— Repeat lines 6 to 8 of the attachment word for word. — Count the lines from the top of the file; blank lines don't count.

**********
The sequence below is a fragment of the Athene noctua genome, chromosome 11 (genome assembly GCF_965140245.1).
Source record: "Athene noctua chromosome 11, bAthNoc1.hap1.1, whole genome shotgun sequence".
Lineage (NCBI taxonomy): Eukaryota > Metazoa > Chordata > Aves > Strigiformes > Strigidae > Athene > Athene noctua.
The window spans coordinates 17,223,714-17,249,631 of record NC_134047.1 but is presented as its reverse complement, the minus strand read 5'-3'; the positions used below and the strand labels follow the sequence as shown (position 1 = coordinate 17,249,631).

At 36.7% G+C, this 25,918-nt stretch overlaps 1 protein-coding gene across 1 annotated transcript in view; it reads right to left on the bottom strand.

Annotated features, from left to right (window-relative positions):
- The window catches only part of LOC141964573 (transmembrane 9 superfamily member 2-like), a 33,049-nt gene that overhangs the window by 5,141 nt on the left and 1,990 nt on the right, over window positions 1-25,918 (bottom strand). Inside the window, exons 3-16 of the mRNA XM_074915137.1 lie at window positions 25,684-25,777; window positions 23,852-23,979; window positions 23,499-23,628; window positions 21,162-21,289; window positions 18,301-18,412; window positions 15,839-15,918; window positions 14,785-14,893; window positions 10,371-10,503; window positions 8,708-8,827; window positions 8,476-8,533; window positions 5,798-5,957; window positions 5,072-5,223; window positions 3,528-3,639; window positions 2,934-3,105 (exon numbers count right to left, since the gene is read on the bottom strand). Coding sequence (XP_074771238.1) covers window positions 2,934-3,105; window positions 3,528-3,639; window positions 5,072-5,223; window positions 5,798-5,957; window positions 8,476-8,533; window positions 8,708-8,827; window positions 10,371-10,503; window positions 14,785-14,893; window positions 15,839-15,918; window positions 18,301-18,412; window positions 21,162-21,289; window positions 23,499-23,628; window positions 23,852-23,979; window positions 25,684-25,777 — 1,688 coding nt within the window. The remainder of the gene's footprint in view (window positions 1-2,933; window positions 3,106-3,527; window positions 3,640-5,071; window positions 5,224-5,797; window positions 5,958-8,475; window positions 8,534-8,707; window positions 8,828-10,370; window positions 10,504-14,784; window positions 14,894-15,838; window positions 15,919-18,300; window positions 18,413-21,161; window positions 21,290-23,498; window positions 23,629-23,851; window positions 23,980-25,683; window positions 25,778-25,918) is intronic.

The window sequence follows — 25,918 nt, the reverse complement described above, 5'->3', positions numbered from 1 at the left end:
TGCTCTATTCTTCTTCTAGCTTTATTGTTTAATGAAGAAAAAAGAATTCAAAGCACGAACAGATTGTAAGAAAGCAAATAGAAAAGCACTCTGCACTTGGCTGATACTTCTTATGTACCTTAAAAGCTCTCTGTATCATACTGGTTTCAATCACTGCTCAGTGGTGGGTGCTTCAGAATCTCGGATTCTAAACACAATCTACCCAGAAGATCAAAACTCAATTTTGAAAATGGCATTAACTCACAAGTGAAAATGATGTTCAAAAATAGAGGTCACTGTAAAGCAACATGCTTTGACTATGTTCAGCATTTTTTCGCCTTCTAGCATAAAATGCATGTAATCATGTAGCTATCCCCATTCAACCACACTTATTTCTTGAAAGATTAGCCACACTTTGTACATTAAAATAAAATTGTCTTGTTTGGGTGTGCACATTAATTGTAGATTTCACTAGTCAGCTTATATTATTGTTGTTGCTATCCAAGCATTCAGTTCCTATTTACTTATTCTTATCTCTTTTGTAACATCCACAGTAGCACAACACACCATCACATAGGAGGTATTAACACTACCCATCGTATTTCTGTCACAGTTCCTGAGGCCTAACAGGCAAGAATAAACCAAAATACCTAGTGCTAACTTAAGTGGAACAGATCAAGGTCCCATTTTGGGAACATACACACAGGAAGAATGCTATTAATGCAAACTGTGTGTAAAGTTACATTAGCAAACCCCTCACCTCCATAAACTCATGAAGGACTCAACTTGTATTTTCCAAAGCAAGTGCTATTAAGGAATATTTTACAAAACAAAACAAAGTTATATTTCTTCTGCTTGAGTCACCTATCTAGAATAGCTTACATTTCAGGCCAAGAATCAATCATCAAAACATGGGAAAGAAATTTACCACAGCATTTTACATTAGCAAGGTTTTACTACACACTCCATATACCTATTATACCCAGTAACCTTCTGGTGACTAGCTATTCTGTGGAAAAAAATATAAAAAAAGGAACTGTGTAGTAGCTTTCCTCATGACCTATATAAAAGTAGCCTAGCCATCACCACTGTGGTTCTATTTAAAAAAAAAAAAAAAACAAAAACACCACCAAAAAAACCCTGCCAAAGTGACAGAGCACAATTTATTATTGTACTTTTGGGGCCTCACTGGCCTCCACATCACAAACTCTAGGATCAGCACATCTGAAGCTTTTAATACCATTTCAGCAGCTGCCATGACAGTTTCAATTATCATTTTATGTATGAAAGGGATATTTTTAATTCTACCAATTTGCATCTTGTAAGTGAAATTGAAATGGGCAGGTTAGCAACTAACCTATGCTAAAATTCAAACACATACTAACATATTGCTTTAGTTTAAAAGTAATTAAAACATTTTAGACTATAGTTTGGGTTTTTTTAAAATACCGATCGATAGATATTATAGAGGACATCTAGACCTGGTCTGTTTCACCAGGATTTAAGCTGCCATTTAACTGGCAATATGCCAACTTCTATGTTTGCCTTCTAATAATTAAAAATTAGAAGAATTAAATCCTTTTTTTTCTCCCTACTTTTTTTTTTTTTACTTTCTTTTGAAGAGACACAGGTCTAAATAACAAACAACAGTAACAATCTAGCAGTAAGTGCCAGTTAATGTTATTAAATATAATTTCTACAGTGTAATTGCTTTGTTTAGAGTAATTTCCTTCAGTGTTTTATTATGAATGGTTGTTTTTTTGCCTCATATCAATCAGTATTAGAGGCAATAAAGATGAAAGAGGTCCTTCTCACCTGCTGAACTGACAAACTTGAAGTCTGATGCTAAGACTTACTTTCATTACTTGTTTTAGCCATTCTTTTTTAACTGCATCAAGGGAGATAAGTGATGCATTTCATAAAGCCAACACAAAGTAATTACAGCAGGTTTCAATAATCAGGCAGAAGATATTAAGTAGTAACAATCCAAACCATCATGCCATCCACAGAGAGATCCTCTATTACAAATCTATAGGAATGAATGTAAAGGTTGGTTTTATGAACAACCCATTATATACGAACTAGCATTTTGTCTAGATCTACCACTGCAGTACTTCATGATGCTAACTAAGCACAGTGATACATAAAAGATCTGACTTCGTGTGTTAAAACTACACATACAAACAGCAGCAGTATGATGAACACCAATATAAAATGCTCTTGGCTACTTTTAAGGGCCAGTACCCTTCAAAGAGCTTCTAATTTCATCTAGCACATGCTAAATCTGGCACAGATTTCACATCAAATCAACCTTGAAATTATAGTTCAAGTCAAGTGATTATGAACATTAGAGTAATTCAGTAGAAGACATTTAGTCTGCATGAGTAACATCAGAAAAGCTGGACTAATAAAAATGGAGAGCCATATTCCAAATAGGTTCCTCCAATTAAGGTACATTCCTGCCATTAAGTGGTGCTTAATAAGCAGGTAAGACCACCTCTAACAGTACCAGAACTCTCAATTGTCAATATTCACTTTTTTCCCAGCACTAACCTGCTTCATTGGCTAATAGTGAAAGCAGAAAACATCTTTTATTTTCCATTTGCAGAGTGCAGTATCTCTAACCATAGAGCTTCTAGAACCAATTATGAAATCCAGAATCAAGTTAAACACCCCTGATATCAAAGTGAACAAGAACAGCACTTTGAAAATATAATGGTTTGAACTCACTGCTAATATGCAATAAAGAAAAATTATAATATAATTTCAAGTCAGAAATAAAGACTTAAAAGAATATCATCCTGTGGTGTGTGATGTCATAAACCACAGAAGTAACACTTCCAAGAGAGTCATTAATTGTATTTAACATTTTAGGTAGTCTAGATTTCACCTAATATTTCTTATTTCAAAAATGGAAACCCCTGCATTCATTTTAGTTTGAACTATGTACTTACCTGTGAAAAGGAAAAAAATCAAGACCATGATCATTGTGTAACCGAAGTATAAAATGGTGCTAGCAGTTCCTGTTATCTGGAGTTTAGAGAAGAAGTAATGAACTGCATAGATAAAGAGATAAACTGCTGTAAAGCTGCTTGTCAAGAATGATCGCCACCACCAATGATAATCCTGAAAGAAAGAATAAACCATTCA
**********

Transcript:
Annotated features, from left to right (window-relative positions):
- The window catches only part of LOC141964573 (transmembrane 9 superfamily member 2-like), a 33,049-nt gene that overhangs the window by 5,141 nt on the left and 1,990 nt on the right, over window positions 1-25,918 (bottom strand). Inside the window, exons 3-16 of the mRNA XM_074915137.1 lie at window positions 25,684-25,777; window positions 23,852-23,979; window positions 23,499-23,628; window positions 21,162-21,289; window positions 18,301-18,412; window positions 15,839-15,918; window positions 14,785-14,893; window positions 10,371-10,503; window positions 8,708-8,827; window positions 8,476-8,533; window positions 5,798-5,957; window positions 5,072-5,223; window positions 3,528-3,639; window positions 2,934-3,105 (exon numbers count right to left, since the gene is read on the bottom strand). Coding sequence (XP_074771238.1) covers window positions 2,934-3,105; window positions 3,528-3,639; window positions 5,072-5,223; window positions 5,798-5,957; window positions 8,476-8,533; window positions 8,708-8,827; window positions 10,371-10,503; window positions 14,785-14,893; window positions 15,839-15,918; window positions 18,301-18,412; window positions 21,162-21,289; window positions 23,499-23,628; window positions 23,852-23,979; window positions 25,684-25,777 — 1,688 coding nt within the window. The remainder of the gene's footprint in view (window positions 1-2,933; window positions 3,106-3,527; window positions 3,640-5,071; window positions 5,224-5,797; window positions 5,958-8,475; window positions 8,534-8,707; window positions 8,828-10,370; window positions 10,504-14,784; window positions 14,894-15,838; window positions 15,919-18,300; window positions 18,413-21,161; window positions 21,290-23,498; window positions 23,629-23,851; window positions 23,980-25,683; window positions 25,778-25,918) is intronic.

The window sequence follows — 25,918 nt, the reverse complement described above, 5'->3', positions numbered from 1 at the left end: